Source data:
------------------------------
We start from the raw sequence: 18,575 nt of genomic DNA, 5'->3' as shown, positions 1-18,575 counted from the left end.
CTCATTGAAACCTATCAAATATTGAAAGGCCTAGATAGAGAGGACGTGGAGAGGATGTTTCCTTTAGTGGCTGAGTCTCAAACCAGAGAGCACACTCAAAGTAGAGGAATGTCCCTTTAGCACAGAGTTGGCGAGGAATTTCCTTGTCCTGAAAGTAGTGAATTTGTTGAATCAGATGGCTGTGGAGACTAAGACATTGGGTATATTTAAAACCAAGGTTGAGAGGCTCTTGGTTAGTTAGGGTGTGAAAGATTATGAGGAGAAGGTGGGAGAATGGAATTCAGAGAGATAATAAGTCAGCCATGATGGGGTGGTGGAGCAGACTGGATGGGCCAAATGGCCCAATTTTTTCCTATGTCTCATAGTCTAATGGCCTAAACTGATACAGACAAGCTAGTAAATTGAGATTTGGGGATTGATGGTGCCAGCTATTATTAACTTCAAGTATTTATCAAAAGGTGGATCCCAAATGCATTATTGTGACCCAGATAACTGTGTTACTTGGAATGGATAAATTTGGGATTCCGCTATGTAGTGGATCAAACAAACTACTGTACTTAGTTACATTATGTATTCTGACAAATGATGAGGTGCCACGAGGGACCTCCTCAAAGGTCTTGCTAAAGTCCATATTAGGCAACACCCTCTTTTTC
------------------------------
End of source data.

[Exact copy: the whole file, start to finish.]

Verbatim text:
We start from the raw sequence: 18,575 nt of genomic DNA, 5'->3' as shown, positions 1-18,575 counted from the left end.
CTCATTGAAACCTATCAAATATTGAAAGGCCTAGATAGAGAGGACGTGGAGAGGATGTTTCCTTTAGTGGCTGAGTCTCAAACCAGAGAGCACACTCAAAGTAGAGGAATGTCCCTTTAGCACAGAGTTGGCGAGGAATTTCCTTGTCCTGAAAGTAGTGAATTTGTTGAATCAGATGGCTGTGGAGACTAAGACATTGGGTATATTTAAAACCAAGGTTGAGAGGCTCTTGGTTAGTTAGGGTGTGAAAGATTATGAGGAGAAGGTGGGAGAATGGAATTCAGAGAGATAATAAGTCAGCCATGATGGGGTGGTGGAGCAGACTGGATGGGCCAAATGGCCCAATTTTTTCCTATGTCTCATAGTCTAATGGCCTAAACTGATACAGACAAGCTAGTAAATTGAGATTTGGGGATTGATGGTGCCAGCTATTATTAACTTCAAGTATTTATCAAAAGGTGGATCCCAAATGCATTATTGTGACCCAGATAACTGTGTTACTTGGAATGGATAAATTTGGGATTCCGCTATGTAGTGGATCAAACAAACTACTGTACTTAGTTACATTATGTATTCTGACAAATGATGAGGTGCCACGAGGGACCTCCTCAAAGGTCTTGCTAAAGTCCATATTAGGCAACACCCTCTTTTTC